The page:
Confucius and Priorities

Something lately I wanted to share was this passage from the Analects of Confucius, Book 3:

[3:13] Wang Sunjia asked: “What do you think about the saying ‘It is better to sacrifice to the god of the stove than to the god of the family shrine.’ ?” Confucius said, “Not so. If you offend Heaven, there is no one you can pray to.” (trans. Prof. A.C. Muller)

I think this passage shows a good example of one’s priorities in life and Confucius’s advice on the subject. Another example of this is here:

[4:14] Confucius said: “I don’t worry about not having a good position; I worry about the means I use to gain position. I don’t worry about being unknown; I seek to be known in the right way.” (trans. Prof. A.C. Mullet)

Confucius lived during the famous Spring-Autumn Period in Chinese history when the Zhou Dynasty (pronounced like “Joe”) was weakening and powerful families were seizing power and paid no heed to the Emperor’s waning authority.1 Assassinations were commonplace and opportunists were everywhere.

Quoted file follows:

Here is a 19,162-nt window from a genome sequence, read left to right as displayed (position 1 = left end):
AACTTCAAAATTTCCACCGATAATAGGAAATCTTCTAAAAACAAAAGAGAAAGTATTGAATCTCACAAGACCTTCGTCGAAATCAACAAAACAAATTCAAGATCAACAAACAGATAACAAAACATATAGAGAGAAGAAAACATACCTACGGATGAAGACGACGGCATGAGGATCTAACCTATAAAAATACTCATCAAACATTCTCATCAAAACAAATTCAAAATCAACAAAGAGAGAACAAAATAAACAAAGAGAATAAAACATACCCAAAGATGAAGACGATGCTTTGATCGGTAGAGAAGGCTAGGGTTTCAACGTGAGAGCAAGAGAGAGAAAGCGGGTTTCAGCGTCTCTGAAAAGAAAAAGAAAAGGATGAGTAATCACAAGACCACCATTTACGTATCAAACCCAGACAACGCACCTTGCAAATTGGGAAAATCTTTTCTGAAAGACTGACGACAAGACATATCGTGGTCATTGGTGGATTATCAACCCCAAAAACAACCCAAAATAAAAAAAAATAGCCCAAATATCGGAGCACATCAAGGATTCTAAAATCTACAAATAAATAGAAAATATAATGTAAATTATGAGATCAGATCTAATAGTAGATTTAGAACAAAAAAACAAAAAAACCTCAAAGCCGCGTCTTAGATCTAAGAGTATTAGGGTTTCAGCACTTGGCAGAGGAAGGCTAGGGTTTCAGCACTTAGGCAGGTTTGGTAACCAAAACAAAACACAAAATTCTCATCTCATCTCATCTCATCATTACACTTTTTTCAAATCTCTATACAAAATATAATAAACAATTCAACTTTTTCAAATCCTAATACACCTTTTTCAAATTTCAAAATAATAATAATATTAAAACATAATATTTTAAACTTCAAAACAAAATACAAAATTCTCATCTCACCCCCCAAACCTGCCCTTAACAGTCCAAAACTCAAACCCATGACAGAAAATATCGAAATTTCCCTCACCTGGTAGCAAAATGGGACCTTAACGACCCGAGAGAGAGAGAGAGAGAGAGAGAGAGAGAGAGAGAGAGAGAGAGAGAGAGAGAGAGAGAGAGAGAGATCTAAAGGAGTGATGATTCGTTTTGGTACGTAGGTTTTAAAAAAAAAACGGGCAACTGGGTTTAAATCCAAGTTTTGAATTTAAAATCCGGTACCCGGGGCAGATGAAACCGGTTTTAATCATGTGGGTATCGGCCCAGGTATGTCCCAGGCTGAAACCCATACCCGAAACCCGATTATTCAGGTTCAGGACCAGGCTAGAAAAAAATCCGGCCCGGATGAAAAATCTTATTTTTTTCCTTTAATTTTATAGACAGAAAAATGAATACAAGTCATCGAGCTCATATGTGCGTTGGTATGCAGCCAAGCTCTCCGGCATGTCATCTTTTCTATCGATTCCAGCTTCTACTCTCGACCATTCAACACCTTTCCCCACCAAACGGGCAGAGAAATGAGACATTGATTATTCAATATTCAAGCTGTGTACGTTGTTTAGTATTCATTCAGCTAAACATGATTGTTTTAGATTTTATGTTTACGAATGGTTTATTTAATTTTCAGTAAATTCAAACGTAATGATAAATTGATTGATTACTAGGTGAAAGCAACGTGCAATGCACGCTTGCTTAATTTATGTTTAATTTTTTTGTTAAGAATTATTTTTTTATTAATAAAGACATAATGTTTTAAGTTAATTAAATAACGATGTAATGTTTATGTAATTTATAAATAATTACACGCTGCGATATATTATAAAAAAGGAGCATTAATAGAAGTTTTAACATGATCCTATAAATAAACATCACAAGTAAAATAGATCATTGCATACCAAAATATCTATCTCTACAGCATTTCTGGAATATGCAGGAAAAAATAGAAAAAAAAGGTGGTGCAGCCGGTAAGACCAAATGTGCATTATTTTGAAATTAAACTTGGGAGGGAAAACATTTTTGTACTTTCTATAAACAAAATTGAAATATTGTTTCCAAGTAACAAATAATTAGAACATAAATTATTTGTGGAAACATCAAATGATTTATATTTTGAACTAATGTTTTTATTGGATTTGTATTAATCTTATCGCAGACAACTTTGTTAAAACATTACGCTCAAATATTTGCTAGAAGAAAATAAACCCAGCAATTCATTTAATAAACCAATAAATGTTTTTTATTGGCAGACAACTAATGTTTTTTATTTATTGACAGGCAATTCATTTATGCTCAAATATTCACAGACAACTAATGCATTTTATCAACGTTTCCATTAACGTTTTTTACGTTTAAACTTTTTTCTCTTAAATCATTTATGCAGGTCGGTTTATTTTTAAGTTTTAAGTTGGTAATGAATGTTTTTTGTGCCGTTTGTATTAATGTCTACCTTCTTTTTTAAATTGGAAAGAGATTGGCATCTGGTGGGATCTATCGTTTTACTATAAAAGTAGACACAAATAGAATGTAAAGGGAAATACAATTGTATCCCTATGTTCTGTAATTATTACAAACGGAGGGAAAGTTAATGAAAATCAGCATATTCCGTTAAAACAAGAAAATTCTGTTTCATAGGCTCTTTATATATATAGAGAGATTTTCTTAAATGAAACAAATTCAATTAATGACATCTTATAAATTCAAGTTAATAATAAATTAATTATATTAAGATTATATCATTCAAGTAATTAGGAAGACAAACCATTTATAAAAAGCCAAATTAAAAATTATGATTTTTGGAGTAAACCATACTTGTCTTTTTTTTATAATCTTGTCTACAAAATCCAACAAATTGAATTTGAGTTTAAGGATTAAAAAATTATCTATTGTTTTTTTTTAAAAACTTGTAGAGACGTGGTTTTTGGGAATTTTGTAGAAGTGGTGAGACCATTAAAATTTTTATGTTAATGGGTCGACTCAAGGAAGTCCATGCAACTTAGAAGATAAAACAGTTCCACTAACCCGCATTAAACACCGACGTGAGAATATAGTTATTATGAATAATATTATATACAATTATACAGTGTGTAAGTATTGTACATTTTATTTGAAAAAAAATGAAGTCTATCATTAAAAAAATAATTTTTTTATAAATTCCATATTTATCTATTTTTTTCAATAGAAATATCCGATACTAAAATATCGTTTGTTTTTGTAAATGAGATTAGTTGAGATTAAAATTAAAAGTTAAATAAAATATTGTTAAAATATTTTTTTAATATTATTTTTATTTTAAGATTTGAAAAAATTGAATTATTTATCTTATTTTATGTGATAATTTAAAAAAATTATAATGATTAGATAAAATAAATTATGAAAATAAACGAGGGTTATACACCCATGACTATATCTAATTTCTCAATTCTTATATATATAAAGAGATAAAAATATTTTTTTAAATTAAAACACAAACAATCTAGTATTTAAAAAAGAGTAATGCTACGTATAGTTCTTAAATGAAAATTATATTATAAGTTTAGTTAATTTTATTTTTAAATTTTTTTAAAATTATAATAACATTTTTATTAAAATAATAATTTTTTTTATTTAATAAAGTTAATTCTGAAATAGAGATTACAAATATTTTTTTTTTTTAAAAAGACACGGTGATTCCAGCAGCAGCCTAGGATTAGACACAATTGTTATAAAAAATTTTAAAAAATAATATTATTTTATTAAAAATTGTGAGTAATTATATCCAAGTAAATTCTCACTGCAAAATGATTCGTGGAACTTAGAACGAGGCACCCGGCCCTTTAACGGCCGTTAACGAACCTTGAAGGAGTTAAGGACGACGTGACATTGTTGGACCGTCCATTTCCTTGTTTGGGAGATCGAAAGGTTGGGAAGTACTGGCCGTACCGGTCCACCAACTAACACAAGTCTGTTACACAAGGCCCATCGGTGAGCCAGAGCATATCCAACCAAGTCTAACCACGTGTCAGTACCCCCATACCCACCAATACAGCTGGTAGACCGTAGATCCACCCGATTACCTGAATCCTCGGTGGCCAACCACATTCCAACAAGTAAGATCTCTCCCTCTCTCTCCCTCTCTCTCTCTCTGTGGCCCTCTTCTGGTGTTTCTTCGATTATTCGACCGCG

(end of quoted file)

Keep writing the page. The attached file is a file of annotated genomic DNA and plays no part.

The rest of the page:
More than anything, Confucius wanted to restore some principles to society such as loyalty, and mutual reciprocity and culture. Instead of ambition, he wanted to instill loyalty. Instead of getting “what’s your’s” he wanted people to benefit others not themselves. This is what would lead to Harmony in society.

Sadly, the Spring-Autumn Period gave way to the disastrous Warring States Period, but his ideal for a more ethical and principled life lives on.

1 – The Spring-Autumn Period is actually when all the major Chinese philosophies arose: Taoism, Confucianism, Mohism, Legalism. Many people at the time were concerned about the crumbling authority of the Zhou Dynasty and had their ideas on how to restore China to its glory days. Each of these philosophies represents one idea, one approach. Pretty interesting how it covers such a wide spectrum.

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